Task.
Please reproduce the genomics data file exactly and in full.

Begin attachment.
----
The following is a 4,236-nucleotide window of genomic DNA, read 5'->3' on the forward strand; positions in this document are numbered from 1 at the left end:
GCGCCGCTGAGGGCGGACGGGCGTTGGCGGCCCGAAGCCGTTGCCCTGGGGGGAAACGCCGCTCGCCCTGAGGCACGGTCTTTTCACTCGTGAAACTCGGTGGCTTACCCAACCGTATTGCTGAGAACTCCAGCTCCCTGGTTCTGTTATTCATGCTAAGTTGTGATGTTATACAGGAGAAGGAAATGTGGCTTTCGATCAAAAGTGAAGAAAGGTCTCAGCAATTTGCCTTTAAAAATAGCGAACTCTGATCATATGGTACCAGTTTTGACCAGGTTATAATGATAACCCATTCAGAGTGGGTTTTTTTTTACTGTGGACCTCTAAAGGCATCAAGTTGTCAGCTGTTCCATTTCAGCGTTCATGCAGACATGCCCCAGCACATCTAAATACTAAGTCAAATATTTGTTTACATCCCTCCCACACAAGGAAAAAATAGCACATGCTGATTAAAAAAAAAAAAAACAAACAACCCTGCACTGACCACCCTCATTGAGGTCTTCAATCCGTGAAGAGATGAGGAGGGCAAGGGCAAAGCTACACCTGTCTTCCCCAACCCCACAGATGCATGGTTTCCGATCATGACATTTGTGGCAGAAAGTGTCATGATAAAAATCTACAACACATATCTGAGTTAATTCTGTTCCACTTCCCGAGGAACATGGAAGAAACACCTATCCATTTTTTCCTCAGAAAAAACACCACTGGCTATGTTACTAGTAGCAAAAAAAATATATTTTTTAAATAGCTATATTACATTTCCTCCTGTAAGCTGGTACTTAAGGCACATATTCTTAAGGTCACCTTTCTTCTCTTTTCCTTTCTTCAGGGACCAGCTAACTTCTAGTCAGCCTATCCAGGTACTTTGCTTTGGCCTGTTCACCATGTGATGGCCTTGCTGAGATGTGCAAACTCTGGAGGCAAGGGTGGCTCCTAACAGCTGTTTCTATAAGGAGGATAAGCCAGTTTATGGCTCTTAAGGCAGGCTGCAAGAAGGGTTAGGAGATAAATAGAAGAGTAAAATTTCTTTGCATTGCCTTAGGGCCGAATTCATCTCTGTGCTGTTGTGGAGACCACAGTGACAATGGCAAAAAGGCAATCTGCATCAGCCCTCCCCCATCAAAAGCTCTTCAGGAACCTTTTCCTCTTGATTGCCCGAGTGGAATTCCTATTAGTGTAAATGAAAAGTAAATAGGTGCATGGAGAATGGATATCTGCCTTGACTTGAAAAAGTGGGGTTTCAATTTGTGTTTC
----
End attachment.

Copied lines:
The following is a 4,236-nucleotide window of genomic DNA, read 5'->3' on the forward strand; positions in this document are numbered from 1 at the left end:
GCGCCGCTGAGGGCGGACGGGCGTTGGCGGCCCGAAGCCGTTGCCCTGGGGGGAAACGCCGCTCGCCCTGAGGCACGGTCTTTTCACTCGTGAAACTCGGTGGCTTACCCAACCGTATTGCTGAGAACTCCAGCTCCCTGGTTCTGTTATTCATGCTAAGTTGTGATGTTATACAGGAGAAGGAAATGTGGCTTTCGATCAAAAGTGAAGAAAGGTCTCAGCAATTTGCCTTTAAAAATAGCGAACTCTGATCATATGGTACCAGTTTTGACCAGGTTATAATGATAACCCATTCAGAGTGGGTTTTTTTTTACTGTGGACCTCTAAAGGCATCAAGTTGTCAGCTGTTCCATTTCAGCGTTCATGCAGACATGCCCCAGCACATCTAAATACTAAGTCAAATATTTGTTTACATCCCTCCCACACAAGGAAAAAATAGCACATGCTGATTAAAAAAAAAAAAAACAAACAACCCTGCACTGACCACCCTCATTGAGGTCTTCAATCCGTGAAGAGATGAGGAGGGCAAGGGCAAAGCTACACCTGTCTTCCCCAACCCCACAGATGCATGGTTTCCGATCATGACATTTGTGGCAGAAAGTGTCATGATAAAAATCTACAACACATATCTGAGTTAATTCTGTTCCACTTCCCGAGGAACATGGAAGAAACACCTATCCATTTTTTCCTCAGAAAAAACACCACTGGCTATGTTACTAGTAGCAAAAAAAATATATTTTTTAAATAGCTATATTACATTTCCTCCTGTAAGCTGGTACTTAAGGCACATATTCTTAAGGTCACCTTTCTTCTCTTTTCCTTTCTTCAGGGACCAGCTAACTTCTAGTCAGCCTATCCAGGTACTTTGCTTTGGCCTGTTCACCATGTGATGGCCTTGCTGAGATGTGCAAACTCTGGAGGCAAGGGTGGCTCCTAACAGCTGTTTCTATAAGGAGGATAAGCCAGTTTATGGCTCTTAAGGCAGGCTGCAAGAAGGGTTAGGAGATAAATAGAAGAGTAAAATTTCTTTGCATTGCCTTAGGGCCGAATTCATCTCTGTGCTGTTGTGGAGACCACAGTGACAATGGCAAAAAGGCAATCTGCATCAGCCCTCCCCCATCAAAAGCTCTTCAGGAACCTTTTCCTCTTGATTGCCCGAGTGGAATTCCTATTAGTGTAAATGAAAAGTAAATAGGTGCATGGAGAATGGATATCTGCCTTGACTTGAAAAAGTGGGGTTTCAATTTGTGTTTC